3- Black Gives Way to Blue by Alice in Chains
Layne, RIP. However AIC and Jerry Cantrell show us they are very much alive.
4- The Blue Ridge Rangers Rides Again by John Fogerty
A good-fun, well-made, fun covers album. Songs that are made for Fogerty's voice.
5- 11:11 by Rodrigo y Gabriela
I have grown a bit bored with instrumental music, until I discovered R&G. Beautiful, powerful guitar work.
Video Games - Best
Batman: Arkham Asylum
Literally, the best superhero game ever made. Take all the elements that make Batman work as a character, and Rocksteady and Eidos have figured a way to put them all in this game. Not only that, but the elements feel unified, and work well together. The graphics also find just the right tone for the story beiong told, invoking the grime and dark shadows of Batman's world, and the voice work, by veterans of Batman: The Animated Series (Kevin Conroy, Mark Hamill, and Arleen Sorkin) is sheer perfection. That term also applies to the package as a whole. The game that Batman fans, and comic book fans, in general, have been waiting for.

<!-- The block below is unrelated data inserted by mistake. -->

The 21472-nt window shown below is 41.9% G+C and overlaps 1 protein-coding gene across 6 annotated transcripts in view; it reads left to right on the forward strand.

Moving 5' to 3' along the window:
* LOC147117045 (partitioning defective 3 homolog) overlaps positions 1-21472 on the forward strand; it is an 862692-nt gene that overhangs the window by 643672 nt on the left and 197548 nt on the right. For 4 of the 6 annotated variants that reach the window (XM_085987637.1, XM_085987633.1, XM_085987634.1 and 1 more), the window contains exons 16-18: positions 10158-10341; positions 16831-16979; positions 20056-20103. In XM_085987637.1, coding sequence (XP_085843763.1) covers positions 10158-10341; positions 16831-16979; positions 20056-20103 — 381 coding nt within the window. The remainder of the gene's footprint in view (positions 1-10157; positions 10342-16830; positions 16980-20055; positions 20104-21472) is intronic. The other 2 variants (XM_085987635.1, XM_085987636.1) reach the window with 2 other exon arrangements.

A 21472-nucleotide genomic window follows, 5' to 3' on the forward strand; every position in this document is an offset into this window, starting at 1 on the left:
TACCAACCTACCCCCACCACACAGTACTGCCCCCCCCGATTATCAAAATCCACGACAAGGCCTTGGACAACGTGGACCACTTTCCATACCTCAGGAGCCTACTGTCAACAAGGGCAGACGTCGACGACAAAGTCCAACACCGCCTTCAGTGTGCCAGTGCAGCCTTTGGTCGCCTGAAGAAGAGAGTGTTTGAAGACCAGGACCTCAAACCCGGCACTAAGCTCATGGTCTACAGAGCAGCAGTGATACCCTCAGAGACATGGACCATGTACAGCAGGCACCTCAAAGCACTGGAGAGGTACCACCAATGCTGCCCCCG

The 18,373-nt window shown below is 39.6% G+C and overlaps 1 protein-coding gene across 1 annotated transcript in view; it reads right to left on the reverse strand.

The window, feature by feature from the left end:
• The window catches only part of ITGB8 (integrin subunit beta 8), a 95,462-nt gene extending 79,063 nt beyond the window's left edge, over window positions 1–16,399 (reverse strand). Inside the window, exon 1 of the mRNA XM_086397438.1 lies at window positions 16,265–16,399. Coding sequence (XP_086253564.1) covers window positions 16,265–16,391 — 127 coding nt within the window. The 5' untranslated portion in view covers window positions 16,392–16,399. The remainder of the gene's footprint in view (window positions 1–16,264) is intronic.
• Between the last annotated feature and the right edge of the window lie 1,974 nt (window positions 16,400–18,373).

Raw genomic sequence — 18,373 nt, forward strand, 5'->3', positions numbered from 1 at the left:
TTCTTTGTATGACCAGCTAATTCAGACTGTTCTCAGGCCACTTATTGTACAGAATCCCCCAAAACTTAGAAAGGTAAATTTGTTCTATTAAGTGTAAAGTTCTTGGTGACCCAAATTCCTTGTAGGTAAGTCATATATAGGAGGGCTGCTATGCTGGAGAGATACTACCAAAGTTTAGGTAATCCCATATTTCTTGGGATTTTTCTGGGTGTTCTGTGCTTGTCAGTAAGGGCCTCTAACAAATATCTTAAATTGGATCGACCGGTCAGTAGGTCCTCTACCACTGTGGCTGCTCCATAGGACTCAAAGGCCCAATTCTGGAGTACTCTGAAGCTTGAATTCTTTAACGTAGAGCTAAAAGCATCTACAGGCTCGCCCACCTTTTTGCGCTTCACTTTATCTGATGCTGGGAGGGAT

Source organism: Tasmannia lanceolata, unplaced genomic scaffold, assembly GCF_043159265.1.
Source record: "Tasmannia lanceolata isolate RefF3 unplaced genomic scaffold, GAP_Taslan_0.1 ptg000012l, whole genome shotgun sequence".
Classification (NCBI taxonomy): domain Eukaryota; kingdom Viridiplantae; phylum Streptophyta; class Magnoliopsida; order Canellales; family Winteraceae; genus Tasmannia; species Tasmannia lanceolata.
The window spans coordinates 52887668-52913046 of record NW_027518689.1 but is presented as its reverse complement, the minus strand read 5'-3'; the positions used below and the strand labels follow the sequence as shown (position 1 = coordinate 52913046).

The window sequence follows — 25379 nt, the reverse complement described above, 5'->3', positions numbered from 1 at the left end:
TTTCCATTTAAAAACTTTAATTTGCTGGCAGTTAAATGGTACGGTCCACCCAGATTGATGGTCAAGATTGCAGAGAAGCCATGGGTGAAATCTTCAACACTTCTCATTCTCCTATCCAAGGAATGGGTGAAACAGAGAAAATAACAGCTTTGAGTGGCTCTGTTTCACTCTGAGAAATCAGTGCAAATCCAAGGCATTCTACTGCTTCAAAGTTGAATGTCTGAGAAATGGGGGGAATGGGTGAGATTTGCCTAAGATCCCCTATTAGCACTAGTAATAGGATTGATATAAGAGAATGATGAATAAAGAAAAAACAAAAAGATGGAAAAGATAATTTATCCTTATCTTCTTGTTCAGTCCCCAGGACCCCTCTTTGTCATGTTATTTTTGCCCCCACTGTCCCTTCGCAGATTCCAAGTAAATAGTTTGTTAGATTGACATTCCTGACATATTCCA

Books - Best
1: Manhood for Amateurs:
The Pleasures and Regrets of a Husband, Father, and Son
by Michael Chabon
I love Chabon with every fiber of my being , and this collection of essays did not disappoint.
2: Big Man: Real Life and Tall Tales
by Clarence Clemmons and Do Reo
A wonderfully fun book about what it's like to be "the Big Man," in truth, and in lies.
3: Parker: The Hunter
by Richard Stark, adapted by Darwyn Cooke
Cooke is a genius, and in Stark's "Parker" novel, he found a property ripe for his highly stylized, neo-noir artwork.
4: A View From the Bridge:
Memories of Star Trek and an Life in Hollywood
by Nicholas Meyer
Nick Myer is a wonderful writer, and this book is like spending a pleasant few days with him.
5: Eating the Dinosaur
by Chuck Klosterman
Klosterman is one of our finest pop culture critics, and this collection of essays tackles subjects from ABBA to the Unabomber in ways you never quite expect.